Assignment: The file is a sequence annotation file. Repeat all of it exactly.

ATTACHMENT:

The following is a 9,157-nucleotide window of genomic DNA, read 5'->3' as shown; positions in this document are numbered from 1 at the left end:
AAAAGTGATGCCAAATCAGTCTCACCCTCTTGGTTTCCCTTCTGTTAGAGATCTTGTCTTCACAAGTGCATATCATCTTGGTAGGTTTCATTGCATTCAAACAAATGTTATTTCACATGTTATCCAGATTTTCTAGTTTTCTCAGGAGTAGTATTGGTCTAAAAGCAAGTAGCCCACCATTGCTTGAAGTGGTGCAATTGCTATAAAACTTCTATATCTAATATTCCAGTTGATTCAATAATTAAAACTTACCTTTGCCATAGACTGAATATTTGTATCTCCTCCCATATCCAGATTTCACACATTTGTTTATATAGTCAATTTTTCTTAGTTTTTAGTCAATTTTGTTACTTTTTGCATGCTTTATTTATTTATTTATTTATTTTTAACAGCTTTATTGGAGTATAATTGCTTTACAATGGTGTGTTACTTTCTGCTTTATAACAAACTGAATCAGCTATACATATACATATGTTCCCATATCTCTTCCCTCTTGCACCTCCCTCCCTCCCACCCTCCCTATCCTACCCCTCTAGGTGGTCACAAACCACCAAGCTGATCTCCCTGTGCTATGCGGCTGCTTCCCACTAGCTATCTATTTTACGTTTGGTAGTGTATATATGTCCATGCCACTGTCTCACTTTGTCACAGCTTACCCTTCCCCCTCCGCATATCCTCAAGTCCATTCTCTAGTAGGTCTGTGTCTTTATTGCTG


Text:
The following is a 9,157-nucleotide window of genomic DNA, read 5'->3' as shown; positions in this document are numbered from 1 at the left end:
AAAAGTGATGCCAAATCAGTCTCACCCTCTTGGTTTCCCTTCTGTTAGAGATCTTGTCTTCACAAGTGCATATCATCTTGGTAGGTTTCATTGCATTCAAACAAATGTTATTTCACATGTTATCCAGATTTTCTAGTTTTCTCAGGAGTAGTATTGGTCTAAAAGCAAGTAGCCCACCATTGCTTGAAGTGGTGCAATTGCTATAAAACTTCTATATCTAATATTCCAGTTGATTCAATAATTAAAACTTACCTTTGCCATAGACTGAATATTTGTATCTCCTCCCATATCCAGATTTCACACATTTGTTTATATAGTCAATTTTTCTTAGTTTTTAGTCAATTTTGTTACTTTTTGCATGCTTTATTTATTTATTTATTTATTTTTAACAGCTTTATTGGAGTATAATTGCTTTACAATGGTGTGTTACTTTCTGCTTTATAACAAACTGAATCAGCTATACATATACATATGTTCCCATATCTCTTCCCTCTTGCACCTCCCTCCCTCCCACCCTCCCTATCCTACCCCTCTAGGTGGTCACAAACCACCAAGCTGATCTCCCTGTGCTATGCGGCTGCTTCCCACTAGCTATCTATTTTACGTTTGGTAGTGTATATATGTCCATGCCACTGTCTCACTTTGTCACAGCTTACCCTTCCCCCTCCGCATATCCTCAAGTCCATTCTCTAGTAGGTCTGTGTCTTTATTGCTG